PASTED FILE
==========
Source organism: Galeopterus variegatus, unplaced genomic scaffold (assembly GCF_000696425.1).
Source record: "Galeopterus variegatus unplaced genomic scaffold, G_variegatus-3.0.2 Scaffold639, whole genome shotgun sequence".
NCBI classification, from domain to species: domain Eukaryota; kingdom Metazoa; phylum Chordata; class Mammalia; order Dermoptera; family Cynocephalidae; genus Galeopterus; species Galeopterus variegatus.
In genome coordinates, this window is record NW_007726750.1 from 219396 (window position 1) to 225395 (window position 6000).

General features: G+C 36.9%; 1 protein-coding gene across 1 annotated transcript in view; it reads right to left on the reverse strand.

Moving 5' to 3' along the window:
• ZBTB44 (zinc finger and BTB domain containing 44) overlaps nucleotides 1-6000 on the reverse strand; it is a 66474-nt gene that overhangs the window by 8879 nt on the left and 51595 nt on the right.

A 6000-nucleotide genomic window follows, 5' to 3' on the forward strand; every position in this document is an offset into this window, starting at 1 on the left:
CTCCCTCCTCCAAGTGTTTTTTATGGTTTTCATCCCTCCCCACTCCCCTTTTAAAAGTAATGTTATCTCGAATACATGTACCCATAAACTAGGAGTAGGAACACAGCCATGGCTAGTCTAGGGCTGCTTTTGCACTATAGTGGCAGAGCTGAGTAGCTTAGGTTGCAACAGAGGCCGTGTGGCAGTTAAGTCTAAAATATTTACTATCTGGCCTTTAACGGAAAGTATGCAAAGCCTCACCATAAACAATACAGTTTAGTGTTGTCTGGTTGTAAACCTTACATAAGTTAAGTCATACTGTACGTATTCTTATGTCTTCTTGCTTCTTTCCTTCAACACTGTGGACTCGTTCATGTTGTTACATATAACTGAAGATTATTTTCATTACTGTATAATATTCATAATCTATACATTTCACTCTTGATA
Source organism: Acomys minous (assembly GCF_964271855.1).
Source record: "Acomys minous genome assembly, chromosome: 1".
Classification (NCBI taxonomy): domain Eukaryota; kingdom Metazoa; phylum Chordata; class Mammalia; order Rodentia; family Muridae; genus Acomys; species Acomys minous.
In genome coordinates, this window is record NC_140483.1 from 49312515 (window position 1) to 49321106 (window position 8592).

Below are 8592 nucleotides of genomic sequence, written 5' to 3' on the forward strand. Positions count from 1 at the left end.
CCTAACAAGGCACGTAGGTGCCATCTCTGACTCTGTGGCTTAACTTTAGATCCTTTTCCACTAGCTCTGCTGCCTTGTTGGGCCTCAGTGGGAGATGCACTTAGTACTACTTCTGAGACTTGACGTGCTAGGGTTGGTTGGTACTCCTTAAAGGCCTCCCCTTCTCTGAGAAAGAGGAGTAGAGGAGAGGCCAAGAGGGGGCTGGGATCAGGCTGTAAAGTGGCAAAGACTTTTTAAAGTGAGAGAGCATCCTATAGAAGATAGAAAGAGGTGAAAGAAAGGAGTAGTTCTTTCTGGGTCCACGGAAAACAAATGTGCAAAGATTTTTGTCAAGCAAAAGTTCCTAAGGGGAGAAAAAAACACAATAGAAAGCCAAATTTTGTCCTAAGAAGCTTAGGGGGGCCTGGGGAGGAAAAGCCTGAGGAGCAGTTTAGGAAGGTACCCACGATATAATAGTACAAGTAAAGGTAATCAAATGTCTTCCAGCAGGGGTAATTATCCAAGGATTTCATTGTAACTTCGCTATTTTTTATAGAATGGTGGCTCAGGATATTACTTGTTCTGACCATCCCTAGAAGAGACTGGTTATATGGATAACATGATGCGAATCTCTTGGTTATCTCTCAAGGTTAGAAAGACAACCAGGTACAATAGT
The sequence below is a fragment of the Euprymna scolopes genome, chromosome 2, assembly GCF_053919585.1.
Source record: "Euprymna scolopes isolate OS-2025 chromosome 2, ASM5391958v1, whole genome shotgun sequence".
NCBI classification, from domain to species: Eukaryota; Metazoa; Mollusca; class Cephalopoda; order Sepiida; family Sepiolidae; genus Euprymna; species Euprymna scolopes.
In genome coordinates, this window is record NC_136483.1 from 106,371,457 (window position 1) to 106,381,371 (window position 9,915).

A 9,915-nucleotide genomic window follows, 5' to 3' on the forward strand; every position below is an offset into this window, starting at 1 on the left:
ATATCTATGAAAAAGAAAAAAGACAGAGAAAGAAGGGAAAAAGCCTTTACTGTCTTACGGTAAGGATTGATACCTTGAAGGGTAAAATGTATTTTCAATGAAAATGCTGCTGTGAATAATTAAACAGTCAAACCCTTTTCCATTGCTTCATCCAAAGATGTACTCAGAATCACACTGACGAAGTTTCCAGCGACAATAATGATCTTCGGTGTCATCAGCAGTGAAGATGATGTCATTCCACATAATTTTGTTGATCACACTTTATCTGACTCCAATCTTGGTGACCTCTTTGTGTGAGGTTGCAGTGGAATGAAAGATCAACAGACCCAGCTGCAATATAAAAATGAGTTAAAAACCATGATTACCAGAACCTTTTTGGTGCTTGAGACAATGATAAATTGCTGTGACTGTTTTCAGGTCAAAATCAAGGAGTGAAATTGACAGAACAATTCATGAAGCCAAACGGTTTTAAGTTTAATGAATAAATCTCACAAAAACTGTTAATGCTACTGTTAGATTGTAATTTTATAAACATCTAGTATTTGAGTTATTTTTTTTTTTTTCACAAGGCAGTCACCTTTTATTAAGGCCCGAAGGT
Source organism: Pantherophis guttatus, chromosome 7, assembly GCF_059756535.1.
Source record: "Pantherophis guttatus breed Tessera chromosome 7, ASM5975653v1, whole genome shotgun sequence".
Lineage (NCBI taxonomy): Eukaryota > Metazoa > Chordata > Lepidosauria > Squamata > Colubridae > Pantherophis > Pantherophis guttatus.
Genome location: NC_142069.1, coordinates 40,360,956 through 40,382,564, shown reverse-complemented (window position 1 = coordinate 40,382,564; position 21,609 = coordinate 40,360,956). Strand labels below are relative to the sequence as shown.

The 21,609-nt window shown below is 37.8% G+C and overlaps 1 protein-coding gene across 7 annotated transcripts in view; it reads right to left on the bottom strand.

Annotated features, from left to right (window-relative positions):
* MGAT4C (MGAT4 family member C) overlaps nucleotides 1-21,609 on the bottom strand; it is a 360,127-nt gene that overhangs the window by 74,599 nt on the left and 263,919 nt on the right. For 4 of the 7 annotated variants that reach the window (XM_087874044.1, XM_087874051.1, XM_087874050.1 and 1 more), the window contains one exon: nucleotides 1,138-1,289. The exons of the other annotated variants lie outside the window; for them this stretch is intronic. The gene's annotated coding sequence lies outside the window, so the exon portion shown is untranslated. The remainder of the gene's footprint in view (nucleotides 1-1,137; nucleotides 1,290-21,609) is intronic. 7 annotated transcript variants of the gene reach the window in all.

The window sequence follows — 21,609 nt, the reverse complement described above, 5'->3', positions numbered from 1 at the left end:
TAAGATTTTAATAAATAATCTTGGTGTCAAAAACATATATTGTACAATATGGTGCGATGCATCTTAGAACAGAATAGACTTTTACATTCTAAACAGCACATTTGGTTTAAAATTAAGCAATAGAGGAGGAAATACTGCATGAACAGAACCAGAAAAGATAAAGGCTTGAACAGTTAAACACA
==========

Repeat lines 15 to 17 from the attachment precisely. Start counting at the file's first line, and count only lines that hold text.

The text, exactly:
CCTAACAAGGCACGTAGGTGCCATCTCTGACTCTGTGGCTTAACTTTAGATCCTTTTCCACTAGCTCTGCTGCCTTGTTGGGCCTCAGTGGGAGATGCACTTAGTACTACTTCTGAGACTTGACGTGCTAGGGTTGGTTGGTACTCCTTAAAGGCCTCCCCTTCTCTGAGAAAGAGGAGTAGAGGAGAGGCCAAGAGGGGGCTGGGATCAGGCTGTAAAGTGGCAAAGACTTTTTAAAGTGAGAGAGCATCCTATAGAAGATAGAAAGAGGTGAAAGAAAGGAGTAGTTCTTTCTGGGTCCACGGAAAACAAATGTGCAAAGATTTTTGTCAAGCAAAAGTTCCTAAGGGGAGAAAAAAACACAATAGAAAGCCAAATTTTGTCCTAAGAAGCTTAGGGGGGCCTGGGGAGGAAAAGCCTGAGGAGCAGTTTAGGAAGGTACCCACGATATAATAGTACAAGTAAAGGTAATCAAATGTCTTCCAGCAGGGGTAATTATCCAAGGATTTCATTGTAACTTCGCTATTTTTTATAGAATGGTGGCTCAGGATATTACTTGTTCTGACCATCCCTAGAAGAGACTGGTTATATGGATAACATGATGCGAATCTCTTGGTTATCTCTCAAGGTTAGAAAGACAACCAGGTACAATAGT
The sequence below is a fragment of the Euprymna scolopes genome, chromosome 2, assembly GCF_053919585.1.
Source record: "Euprymna scolopes isolate OS-2025 chromosome 2, ASM5391958v1, whole genome shotgun sequence".